January 5, 2013 11:32:48 PM
Adam Minichino - email@example.com
Vic Schaefer isn't going to back away from a challenge.
So don't think the first-year Mississippi State University women's basketball coach is going to demand any less from his players after one of the program's worst losses, a 92-41 setback to Vanderbilt University on Thursday in Nashville, Tenn. The loss was the worst in a Southeastern Conference opener for MSU (8-6). It also was MSU's worst loss to Vanderbilt (11-3) in the series since a 108-44 defeat on Jan. 17, 1993, in Nashville. It marked the most points Vanderbilt has scored in a regulation game in the series since a 99-60 victory on Feb. 2, 1997.
To compound matters, the 92 points were the most MSU has allowed in a SEC game since a 98-83 loss to the University of Florida in the SEC tournament on March 2, 2006. That doesn't sit well with a coach who takes pride in the defense his teams play and who has a nickname "Secretary of Defense." In fact, you have to go back to Jan. 30, 2003, when he was at the University of Arkansas, to find the last time a team with Schaefer on its coaching staff allowed that many points -- a 92-79 loss to the University of Tennessee.
"We're trying to teach them to play with a level of competitiveness," Schaefer said. "It's a hard lesson to learn. Like I have said before, if you don't play hard you're not going to get beat, you're going to get embarrassed."
MSU will try to get back on track at 2 p.m. today when it plays host to No. 18 University of South Carolina at Humphrey Coliseum. South Carolina (12-2), which also is ranked No. 15 in the latest USA Today/ESPN Top 25, lost to No. 12 University of Tennessee 73-53 on Thursday in Columbia, S.C., in the SEC opener for both teams.
There likely won't be many respites for MSU in a 16-game SEC schedule. Six SEC teams are ranked in this week's Associated Press poll. Vanderbilt is also receiving votes in both polls. That fact concerns Schaefer because he said his young and inexperienced team is still trying to put two halves together. On Thursday, Vanderbilt built a 53-18 halftime lead.
While Schaefer praised Vanderbilt's chemistry, execution, and understanding, he reiterated that the "buck stops with him" and said he and his assistant coaches have to continue to push their players to give their all for as long as they can in everything they do.
"At some point, it doesn't have to be about the Xs and Ox. It is about life skills," Schaefer said. "We're going to continue to demand it of them and we hope in five to 10 years they look back and say, 'Coach, I am glad you demanded that of me and made me do things the right way and all out because it allowed me to be successful and molded me into the woman I am today. If we don't, they will slip into mediocrity."
In the big picture, Schaefer acknowledges his team's inexperience, lack of depth in the post, and its lack of size at the guard positions. Still, he hasn't allowed his players to use excuses for what the Bulldogs don't have. Instead, he has tried to raise the bar by demanding accountability and stressing the importance of taking pride in wearing Mississippi State across their chests. He said he doesn't want to have to continue to coach effort and intensity because he feels those things should be givens. He admitted he isn't sure how he is going to get his team to play more consistently, but he also said he won't shy away from following the same plan he has implemented at Arkansas and at Texas A&M University. The plan worked so well that in 2011 Texas A&M won a national championship thanks in large part to a stifling defense and a tireless work ethic. Those are two ingredients Schaefer is going to work just as hard to bring to MSU.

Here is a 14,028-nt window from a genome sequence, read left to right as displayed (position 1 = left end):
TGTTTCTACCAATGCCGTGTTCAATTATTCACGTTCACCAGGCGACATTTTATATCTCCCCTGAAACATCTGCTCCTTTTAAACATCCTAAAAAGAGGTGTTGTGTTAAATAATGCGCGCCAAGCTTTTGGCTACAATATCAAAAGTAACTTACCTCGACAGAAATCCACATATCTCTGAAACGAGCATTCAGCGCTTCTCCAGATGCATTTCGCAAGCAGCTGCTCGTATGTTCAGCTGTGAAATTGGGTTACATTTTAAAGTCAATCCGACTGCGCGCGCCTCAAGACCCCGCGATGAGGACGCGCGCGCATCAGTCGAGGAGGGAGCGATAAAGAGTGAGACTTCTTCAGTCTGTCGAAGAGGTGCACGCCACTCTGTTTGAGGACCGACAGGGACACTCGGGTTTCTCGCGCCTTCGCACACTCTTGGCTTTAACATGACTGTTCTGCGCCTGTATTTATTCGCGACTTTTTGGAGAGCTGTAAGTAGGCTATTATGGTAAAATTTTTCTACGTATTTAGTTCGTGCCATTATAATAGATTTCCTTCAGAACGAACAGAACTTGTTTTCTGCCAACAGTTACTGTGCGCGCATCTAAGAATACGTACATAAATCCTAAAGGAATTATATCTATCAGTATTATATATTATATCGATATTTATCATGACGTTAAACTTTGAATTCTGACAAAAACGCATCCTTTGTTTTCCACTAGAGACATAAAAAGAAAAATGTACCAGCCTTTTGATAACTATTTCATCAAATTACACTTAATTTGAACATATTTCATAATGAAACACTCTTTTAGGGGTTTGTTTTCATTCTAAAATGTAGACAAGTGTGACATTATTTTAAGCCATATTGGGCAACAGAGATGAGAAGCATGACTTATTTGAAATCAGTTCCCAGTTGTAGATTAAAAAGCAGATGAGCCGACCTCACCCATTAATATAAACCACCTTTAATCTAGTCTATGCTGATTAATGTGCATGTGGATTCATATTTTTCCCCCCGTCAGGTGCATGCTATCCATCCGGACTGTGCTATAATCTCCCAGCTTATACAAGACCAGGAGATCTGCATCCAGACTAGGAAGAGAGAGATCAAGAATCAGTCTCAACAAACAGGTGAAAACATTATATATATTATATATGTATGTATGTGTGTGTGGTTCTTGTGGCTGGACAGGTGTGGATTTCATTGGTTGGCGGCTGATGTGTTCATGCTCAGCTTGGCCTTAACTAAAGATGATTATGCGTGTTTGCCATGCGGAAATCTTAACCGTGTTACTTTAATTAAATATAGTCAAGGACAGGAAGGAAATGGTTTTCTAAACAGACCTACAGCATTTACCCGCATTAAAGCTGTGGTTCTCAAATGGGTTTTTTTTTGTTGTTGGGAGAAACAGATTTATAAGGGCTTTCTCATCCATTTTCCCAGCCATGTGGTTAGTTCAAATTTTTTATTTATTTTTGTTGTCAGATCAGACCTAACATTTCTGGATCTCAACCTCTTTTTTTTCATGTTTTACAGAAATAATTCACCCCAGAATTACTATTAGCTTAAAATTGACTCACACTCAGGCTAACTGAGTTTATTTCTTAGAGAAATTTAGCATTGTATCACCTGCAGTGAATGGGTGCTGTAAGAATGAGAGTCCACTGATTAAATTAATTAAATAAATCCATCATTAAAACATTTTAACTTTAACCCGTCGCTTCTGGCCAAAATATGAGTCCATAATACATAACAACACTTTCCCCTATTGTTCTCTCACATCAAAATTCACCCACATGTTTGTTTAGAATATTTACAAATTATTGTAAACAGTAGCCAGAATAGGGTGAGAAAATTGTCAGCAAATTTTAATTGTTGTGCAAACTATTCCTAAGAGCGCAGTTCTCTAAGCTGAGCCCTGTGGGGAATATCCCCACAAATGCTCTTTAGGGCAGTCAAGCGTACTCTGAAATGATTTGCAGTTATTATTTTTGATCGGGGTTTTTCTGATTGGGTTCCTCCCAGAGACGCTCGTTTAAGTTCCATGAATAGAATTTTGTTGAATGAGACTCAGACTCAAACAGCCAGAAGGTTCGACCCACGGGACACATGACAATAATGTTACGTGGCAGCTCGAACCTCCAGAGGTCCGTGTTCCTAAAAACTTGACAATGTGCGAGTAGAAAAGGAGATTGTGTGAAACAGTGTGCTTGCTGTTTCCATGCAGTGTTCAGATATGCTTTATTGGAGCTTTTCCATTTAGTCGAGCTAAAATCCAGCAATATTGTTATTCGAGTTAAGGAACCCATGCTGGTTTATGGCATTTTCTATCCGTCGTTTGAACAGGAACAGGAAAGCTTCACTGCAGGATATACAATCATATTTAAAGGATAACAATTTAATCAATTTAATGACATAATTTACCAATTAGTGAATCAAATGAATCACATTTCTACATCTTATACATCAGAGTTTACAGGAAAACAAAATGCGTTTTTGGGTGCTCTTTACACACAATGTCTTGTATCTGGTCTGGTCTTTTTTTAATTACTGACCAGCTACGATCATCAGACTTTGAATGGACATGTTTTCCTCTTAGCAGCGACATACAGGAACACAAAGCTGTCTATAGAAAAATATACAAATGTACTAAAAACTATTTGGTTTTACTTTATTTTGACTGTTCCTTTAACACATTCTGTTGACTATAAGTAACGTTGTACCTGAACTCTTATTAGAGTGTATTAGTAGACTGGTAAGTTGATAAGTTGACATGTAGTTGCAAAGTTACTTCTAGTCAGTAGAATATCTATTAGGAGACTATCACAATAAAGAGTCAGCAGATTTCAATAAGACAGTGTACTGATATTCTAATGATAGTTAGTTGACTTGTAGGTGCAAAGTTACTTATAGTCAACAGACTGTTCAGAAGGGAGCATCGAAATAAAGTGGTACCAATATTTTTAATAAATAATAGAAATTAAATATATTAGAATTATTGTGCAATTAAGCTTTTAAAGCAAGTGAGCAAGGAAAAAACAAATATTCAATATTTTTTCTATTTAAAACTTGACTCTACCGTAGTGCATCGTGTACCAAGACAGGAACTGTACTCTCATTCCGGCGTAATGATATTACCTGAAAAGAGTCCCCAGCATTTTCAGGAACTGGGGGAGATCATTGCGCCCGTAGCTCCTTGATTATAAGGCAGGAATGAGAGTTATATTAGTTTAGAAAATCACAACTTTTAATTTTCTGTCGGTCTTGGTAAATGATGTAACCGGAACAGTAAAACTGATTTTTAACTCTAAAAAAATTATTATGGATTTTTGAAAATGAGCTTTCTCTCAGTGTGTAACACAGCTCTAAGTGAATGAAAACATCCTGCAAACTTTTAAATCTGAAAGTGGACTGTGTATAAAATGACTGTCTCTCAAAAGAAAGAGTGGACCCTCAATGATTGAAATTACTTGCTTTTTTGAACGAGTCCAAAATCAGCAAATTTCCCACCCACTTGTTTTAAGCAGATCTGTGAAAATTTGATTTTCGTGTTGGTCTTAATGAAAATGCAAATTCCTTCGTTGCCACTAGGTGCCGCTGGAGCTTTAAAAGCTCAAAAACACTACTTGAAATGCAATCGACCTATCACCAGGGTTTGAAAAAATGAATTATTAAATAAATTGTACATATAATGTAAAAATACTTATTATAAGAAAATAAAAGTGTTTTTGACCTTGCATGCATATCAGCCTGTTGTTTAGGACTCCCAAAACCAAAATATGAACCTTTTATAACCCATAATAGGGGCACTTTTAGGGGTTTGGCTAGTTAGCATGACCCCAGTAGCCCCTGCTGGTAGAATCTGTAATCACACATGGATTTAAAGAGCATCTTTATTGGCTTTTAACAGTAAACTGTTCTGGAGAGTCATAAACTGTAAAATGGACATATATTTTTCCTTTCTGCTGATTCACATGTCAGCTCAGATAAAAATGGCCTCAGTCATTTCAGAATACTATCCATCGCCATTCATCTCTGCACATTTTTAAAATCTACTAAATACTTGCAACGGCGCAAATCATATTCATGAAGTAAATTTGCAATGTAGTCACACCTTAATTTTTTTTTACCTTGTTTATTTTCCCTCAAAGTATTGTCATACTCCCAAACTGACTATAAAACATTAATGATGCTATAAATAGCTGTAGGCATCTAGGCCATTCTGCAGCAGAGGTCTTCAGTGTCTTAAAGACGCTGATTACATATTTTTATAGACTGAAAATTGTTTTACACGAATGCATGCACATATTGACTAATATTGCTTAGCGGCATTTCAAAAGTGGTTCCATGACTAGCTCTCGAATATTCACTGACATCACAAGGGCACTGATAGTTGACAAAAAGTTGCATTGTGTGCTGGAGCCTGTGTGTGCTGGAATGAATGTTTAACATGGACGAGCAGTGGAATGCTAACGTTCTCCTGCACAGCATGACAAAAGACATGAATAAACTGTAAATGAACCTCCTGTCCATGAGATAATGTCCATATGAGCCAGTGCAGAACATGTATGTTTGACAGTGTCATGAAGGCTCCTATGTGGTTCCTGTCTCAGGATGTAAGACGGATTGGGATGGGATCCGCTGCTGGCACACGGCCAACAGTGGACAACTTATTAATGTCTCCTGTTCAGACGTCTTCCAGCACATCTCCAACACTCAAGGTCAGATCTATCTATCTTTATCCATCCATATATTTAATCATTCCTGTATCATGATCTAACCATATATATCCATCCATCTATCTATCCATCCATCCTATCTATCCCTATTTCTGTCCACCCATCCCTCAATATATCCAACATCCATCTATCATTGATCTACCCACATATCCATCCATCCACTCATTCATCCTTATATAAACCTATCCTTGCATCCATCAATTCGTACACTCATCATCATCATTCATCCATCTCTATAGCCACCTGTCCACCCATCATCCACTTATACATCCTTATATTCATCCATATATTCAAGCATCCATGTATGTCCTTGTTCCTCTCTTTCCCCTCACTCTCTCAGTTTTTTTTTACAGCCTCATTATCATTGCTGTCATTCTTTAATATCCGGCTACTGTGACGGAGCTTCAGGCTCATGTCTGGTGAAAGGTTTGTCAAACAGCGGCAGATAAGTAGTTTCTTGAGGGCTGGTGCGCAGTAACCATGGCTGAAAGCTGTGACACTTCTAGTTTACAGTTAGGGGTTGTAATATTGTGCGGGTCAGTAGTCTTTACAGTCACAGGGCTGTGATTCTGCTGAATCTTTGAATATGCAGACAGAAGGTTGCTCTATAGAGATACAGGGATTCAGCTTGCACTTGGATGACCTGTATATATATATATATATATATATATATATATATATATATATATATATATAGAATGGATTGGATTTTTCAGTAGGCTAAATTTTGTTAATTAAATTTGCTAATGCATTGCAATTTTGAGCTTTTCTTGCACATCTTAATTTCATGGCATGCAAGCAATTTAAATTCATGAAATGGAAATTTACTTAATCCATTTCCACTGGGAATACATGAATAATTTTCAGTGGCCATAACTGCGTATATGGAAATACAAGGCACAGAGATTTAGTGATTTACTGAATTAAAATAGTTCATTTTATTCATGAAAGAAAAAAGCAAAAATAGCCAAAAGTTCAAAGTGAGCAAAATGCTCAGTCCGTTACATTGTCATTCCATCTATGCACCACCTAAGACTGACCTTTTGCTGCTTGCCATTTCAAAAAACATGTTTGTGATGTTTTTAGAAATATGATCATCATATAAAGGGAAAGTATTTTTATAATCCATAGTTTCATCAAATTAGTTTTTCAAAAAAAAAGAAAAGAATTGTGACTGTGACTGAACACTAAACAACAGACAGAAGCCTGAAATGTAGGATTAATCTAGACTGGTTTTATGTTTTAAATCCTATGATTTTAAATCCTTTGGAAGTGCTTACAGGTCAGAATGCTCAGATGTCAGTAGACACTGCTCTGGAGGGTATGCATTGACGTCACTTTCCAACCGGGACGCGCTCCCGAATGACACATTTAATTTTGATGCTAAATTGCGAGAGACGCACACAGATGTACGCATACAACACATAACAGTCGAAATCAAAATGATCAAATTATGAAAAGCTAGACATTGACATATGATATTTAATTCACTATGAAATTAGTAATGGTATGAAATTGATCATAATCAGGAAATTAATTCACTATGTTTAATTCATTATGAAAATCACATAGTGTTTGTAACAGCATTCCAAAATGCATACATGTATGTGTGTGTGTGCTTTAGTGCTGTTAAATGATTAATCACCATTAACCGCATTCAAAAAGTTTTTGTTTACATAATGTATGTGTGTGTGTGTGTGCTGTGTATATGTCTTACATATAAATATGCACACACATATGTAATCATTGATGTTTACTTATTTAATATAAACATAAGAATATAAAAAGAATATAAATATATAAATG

"At the end of the day, our job as coaches is to get the most out of kids we can," Schaefer said. "We are not going to sit here and settle for the effort we had (against Vanderbilt). ... When my staff is as competitive as they are, there is no way we are going to sit back and let this continue to be. We're going to continue to be demanding. We don't apologize for being demanding. We're going to keep asking the kids to lay it on the line.
"We're a long ways from getting it. The bottom line for us is having an understanding of how hard to play. We're coaching an understanding of how hard we need to play to be competitive."
MSU will face an opponent that knows how to do that. Unfortunately, coach Dawn Staley's team shot only 21.1 percent was outscored 41-22 in the second half Thursday. Tennessee trailed 35-32 before going on a 35-7 run in the next 13 minutes to build a lead as big as 25 points.
South Carolina, which lost 53-49 at then-No. 1 Stanford University on Dec. 19, entered the game against Tennessee as the SEC leader in scoring defense. The Gamecocks slipped to third (34.2 percent) in that category and remained 11th in the league in shooting percentage (39.5). MSU is 12th in shooting percentage (38) in the 14-team league.
Sophomore Aleighsa Welch leads South Carolina in scoring (11.9 points per game) and rebounding (8.9). The team leads the league and is fourth in the nation in scoring defense (47.5 ppg.).
Schaefer hopes MSU will develop some of the same habits. Looking back to the teams he helped coach at Texas A&M, he said those players took several years to develop the habits they needed to play defense as consistently as he demands. He only knows one way to help the Bulldogs realize that goal.
"All you can do is work," Schaefer said. "That's the only way I know to fix things is to get back in the practice gym and work. We're going to keep demanding it of the kids and they're going to get it. I don't know what it's going to take for them to get it, but they're going to get it."
MSU will continue its homestand at 7 p.m. Thursday when it plays host to the University of Florida.
Adam Minichino is the Sports Editor for The Commercial Dispatch.